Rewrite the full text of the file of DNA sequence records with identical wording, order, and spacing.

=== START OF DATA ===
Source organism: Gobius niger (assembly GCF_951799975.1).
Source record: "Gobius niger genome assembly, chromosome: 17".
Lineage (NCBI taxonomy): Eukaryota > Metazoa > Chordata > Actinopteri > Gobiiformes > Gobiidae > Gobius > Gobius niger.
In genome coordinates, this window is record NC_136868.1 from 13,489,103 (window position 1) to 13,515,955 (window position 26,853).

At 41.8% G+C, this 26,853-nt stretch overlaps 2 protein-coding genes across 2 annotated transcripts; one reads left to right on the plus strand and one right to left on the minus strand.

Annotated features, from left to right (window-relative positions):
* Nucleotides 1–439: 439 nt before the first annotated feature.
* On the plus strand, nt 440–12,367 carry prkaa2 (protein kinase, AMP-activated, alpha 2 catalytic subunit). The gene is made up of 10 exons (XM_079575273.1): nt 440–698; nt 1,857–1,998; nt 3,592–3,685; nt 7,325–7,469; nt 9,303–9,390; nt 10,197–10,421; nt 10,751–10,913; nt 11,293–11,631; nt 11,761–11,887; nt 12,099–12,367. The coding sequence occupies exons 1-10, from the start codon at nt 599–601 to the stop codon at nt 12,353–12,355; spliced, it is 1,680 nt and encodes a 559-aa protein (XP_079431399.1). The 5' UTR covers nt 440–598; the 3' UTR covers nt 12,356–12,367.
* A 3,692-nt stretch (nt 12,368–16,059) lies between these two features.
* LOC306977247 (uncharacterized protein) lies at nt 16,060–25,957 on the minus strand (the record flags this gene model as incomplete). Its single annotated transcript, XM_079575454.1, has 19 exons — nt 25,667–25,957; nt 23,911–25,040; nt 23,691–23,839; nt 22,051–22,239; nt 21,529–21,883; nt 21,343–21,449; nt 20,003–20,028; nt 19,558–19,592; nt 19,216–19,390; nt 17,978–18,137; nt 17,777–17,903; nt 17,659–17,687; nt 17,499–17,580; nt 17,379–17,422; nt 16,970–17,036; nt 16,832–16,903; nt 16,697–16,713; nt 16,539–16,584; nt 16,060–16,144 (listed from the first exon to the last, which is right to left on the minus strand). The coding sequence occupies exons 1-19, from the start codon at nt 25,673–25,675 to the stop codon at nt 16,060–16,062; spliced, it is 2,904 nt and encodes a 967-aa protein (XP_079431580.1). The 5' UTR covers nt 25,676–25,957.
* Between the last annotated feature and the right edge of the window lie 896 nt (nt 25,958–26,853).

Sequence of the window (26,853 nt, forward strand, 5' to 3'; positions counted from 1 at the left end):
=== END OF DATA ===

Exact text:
Source organism: Gobius niger (assembly GCF_951799975.1).
Source record: "Gobius niger genome assembly, chromosome: 17".
Lineage (NCBI taxonomy): Eukaryota > Metazoa > Chordata > Actinopteri > Gobiiformes > Gobiidae > Gobius > Gobius niger.
In genome coordinates, this window is record NC_136868.1 from 13,489,103 (window position 1) to 13,515,955 (window position 26,853).

At 41.8% G+C, this 26,853-nt stretch overlaps 2 protein-coding genes across 2 annotated transcripts; one reads left to right on the plus strand and one right to left on the minus strand.

Annotated features, from left to right (window-relative positions):
* Nucleotides 1–439: 439 nt before the first annotated feature.
* On the plus strand, nt 440–12,367 carry prkaa2 (protein kinase, AMP-activated, alpha 2 catalytic subunit). The gene is made up of 10 exons (XM_079575273.1): nt 440–698; nt 1,857–1,998; nt 3,592–3,685; nt 7,325–7,469; nt 9,303–9,390; nt 10,197–10,421; nt 10,751–10,913; nt 11,293–11,631; nt 11,761–11,887; nt 12,099–12,367. The coding sequence occupies exons 1-10, from the start codon at nt 599–601 to the stop codon at nt 12,353–12,355; spliced, it is 1,680 nt and encodes a 559-aa protein (XP_079431399.1). The 5' UTR covers nt 440–598; the 3' UTR covers nt 12,356–12,367.
* A 3,692-nt stretch (nt 12,368–16,059) lies between these two features.
* LOC306977247 (uncharacterized protein) lies at nt 16,060–25,957 on the minus strand (the record flags this gene model as incomplete). Its single annotated transcript, XM_079575454.1, has 19 exons — nt 25,667–25,957; nt 23,911–25,040; nt 23,691–23,839; nt 22,051–22,239; nt 21,529–21,883; nt 21,343–21,449; nt 20,003–20,028; nt 19,558–19,592; nt 19,216–19,390; nt 17,978–18,137; nt 17,777–17,903; nt 17,659–17,687; nt 17,499–17,580; nt 17,379–17,422; nt 16,970–17,036; nt 16,832–16,903; nt 16,697–16,713; nt 16,539–16,584; nt 16,060–16,144 (listed from the first exon to the last, which is right to left on the minus strand). The coding sequence occupies exons 1-19, from the start codon at nt 25,673–25,675 to the stop codon at nt 16,060–16,062; spliced, it is 2,904 nt and encodes a 967-aa protein (XP_079431580.1). The 5' UTR covers nt 25,676–25,957.
* Between the last annotated feature and the right edge of the window lie 896 nt (nt 25,958–26,853).

Sequence of the window (26,853 nt, forward strand, 5' to 3'; positions counted from 1 at the left end):